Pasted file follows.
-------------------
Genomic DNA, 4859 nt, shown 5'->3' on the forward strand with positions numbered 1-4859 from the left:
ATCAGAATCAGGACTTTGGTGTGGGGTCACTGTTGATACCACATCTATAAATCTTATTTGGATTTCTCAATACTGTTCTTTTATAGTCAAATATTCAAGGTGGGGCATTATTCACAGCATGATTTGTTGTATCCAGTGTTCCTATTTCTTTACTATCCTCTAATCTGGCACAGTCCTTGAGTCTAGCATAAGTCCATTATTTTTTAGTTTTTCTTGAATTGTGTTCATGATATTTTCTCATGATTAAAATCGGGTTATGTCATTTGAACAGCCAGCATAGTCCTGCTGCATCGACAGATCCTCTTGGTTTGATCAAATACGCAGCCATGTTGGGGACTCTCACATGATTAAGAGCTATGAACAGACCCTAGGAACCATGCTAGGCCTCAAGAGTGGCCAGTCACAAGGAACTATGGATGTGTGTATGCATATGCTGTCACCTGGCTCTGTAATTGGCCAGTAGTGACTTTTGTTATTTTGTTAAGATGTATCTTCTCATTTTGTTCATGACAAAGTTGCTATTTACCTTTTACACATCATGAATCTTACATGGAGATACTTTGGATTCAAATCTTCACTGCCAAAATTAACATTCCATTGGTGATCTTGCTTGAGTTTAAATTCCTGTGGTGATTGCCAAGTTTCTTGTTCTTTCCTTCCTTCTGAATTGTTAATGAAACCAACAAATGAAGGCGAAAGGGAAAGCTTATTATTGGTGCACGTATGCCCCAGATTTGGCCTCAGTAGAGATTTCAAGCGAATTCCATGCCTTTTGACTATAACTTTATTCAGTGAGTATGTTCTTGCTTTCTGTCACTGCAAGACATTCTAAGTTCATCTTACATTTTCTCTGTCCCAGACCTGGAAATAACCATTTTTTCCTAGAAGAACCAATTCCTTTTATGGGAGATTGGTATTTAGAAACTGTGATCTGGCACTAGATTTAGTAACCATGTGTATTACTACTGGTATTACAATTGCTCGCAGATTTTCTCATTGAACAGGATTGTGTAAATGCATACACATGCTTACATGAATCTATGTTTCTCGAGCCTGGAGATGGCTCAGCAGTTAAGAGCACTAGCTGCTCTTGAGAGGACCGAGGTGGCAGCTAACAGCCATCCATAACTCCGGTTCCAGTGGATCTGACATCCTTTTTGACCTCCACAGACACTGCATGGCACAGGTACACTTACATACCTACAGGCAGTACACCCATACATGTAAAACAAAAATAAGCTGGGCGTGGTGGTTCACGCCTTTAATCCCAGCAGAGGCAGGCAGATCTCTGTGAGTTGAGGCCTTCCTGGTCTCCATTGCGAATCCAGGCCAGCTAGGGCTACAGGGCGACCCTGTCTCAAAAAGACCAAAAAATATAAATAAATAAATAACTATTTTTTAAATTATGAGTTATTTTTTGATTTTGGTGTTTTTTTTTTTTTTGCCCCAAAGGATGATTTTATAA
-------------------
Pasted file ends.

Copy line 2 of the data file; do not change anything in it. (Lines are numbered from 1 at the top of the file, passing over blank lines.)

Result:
ATCAGAATCAGGACTTTGGTGTGGGGTCACTGTTGATACCACATCTATAAATCTTATTTGGATTTCTCAATACTGTTCTTTTATAGTCAAATATTCAAGGTGGGGCATTATTCACAGCATGATTTGTTGTATCCAGTGTTCCTATTTCTTTACTATCCTCTAATCTGGCACAGTCCTTGAGTCTAGCATAAGTCCATTATTTTTTAGTTTTTCTTGAATTGTGTTCATGATATTTTCTCATGATTAAAATCGGGTTATGTCATTTGAACAGCCAGCATAGTCCTGCTGCATCGACAGATCCTCTTGGTTTGATCAAATACGCAGCCATGTTGGGGACTCTCACATGATTAAGAGCTATGAACAGACCCTAGGAACCATGCTAGGCCTCAAGAGTGGCCAGTCACAAGGAACTATGGATGTGTGTATGCATATGCTGTCACCTGGCTCTGTAATTGGCCAGTAGTGACTTTTGTTATTTTGTTAAGATGTATCTTCTCATTTTGTTCATGACAAAGTTGCTATTTACCTTTTACACATCATGAATCTTACATGGAGATACTTTGGATTCAAATCTTCACTGCCAAAATTAACATTCCATTGGTGATCTTGCTTGAGTTTAAATTCCTGTGGTGATTGCCAAGTTTCTTGTTCTTTCCTTCCTTCTGAATTGTTAATGAAACCAACAAATGAAGGCGAAAGGGAAAGCTTATTATTGGTGCACGTATGCCCCAGATTTGGCCTCAGTAGAGATTTCAAGCGAATTCCATGCCTTTTGACTATAACTTTATTCAGTGAGTATGTTCTTGCTTTCTGTCACTGCAAGACATTCTAAGTTCATCTTACATTTTCTCTGTCCCAGACCTGGAAATAACCATTTTTTCCTAGAAGAACCAATTCCTTTTATGGGAGATTGGTATTTAGAAACTGTGATCTGGCACTAGATTTAGTAACCATGTGTATTACTACTGGTATTACAATTGCTCGCAGATTTTCTCATTGAACAGGATTGTGTAAATGCATACACATGCTTACATGAATCTATGTTTCTCGAGCCTGGAGATGGCTCAGCAGTTAAGAGCACTAGCTGCTCTTGAGAGGACCGAGGTGGCAGCTAACAGCCATCCATAACTCCGGTTCCAGTGGATCTGACATCCTTTTTGACCTCCACAGACACTGCATGGCACAGGTACACTTACATACCTACAGGCAGTACACCCATACATGTAAAACAAAAATAAGCTGGGCGTGGTGGTTCACGCCTTTAATCCCAGCAGAGGCAGGCAGATCTCTGTGAGTTGAGGCCTTCCTGGTCTCCATTGCGAATCCAGGCCAGCTAGGGCTACAGGGCGACCCTGTCTCAAAAAGACCAAAAAATATAAATAAATAAATAACTATTTTTTAAATTATGAGTTATTTTTTGATTTTGGTGTTTTTTTTTTTTTTGCCCCAAAGGATGATTTTATAA